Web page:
HRW warns Military takeover a blow for Sudanese

Sudanese soldiers block the road for taking precautions after a failed coup attempt in Khartoum, Sudan [Mahmoud Hjaj/Anadolu Agency]

The Human Rights Watch says a military coup in Sudan strikes a major blow to the hopes that many walks of life had that a transition to a fairer and rights-abiding country was possible.

At Human Rights Watch, Sudanese researcher Mohamed Osman said in the early hours that security forces in Sudan’s capital Khartoum rounded up at least five ministers, advisors to the prime ministers, and other political figures. Military forces also had placed prime minister Dr. Abdalla Hamdok under house arrest before reportedly moving him to an unknown location.

Communication service the internet connectivity is currently severely disrupted and airport closed. Protests are now taking place in different parts of the capital Khartoum against the military takeover amidst heavy deployment of military forces.

Audrey Kawire Wabwire, Media Manager at HRW, called on the security forces to protect the protesters.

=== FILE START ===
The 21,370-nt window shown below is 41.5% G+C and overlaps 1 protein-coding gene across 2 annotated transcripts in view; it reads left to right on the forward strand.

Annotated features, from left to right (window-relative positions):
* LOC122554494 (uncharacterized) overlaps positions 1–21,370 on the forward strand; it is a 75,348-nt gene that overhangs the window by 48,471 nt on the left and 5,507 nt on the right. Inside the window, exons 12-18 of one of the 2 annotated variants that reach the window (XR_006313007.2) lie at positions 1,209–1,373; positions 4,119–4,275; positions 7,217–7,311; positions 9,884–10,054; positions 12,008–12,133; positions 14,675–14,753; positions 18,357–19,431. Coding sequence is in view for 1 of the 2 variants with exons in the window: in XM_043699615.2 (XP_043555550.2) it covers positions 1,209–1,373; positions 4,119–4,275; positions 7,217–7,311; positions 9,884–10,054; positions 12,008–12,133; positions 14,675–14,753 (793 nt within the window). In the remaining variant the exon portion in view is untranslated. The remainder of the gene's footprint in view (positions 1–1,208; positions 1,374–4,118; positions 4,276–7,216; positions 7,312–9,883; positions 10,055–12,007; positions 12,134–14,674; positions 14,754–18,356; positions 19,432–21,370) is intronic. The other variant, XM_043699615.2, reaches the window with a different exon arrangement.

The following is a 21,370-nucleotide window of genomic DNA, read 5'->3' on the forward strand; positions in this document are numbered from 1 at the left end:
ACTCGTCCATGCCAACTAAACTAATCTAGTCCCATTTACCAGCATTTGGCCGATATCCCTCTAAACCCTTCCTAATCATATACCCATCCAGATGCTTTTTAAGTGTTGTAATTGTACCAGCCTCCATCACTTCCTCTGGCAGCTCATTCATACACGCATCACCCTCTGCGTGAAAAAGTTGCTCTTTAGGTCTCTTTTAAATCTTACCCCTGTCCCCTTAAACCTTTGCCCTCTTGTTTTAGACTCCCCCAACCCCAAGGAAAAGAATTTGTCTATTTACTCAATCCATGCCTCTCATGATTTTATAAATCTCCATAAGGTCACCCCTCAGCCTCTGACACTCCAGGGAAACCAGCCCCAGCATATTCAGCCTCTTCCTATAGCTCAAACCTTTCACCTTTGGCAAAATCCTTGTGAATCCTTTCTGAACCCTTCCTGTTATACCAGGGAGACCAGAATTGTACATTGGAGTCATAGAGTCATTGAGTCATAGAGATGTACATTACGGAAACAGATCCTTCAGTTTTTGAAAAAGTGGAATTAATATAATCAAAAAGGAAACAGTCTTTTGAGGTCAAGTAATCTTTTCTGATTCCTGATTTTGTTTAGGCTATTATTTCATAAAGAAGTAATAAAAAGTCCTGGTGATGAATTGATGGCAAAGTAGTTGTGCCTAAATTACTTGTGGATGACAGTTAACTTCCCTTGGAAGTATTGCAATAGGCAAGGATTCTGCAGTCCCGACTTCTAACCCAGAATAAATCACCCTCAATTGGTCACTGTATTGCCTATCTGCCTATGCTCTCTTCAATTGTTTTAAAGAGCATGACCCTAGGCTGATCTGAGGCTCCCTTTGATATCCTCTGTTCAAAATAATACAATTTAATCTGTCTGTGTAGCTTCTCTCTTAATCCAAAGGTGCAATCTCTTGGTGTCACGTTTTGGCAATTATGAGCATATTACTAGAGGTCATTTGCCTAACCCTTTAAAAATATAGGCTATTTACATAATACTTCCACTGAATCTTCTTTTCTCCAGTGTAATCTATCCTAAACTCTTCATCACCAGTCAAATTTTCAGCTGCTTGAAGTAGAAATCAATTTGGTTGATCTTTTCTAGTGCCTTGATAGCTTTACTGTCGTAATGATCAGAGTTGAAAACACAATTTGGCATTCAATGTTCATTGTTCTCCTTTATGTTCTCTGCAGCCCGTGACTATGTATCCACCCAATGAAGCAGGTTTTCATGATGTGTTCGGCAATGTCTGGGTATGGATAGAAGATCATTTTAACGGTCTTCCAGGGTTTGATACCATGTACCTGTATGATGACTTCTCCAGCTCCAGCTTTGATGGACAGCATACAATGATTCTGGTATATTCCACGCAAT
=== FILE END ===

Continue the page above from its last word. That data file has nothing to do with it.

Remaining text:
“The pro-democracy protesters take to the streets; security forces should protect their fundamental right to protest and refrain from using lethal force as has too often been the go-to response. The international community should press for a return to the civilian transition,” Kawire said.

According to BBC reports, a statement from the information ministry on Facebook said the detentions were carried out by “joint military forces,” and those arrested were held in “an unidentified location.”

The ministry said soldiers had stormed the HQ of the state broadcaster in Omdurman and detained staff there.

It also said Mr. Hamdok was being pressed to support a coup but refused to do so, and he urged people to continue with peaceful protests to “defend the revolution.”

The United States said is “deeply alarmed” by the coup reports, its special envoy for the Horn of Africa, Jeffrey Feltman, said. The UN, EU, and Arab League also expressed deep concern.

South Sudan mediated a deal between the transitional government of Sudan and Darfur rebel groups that were signed in Juba last year.

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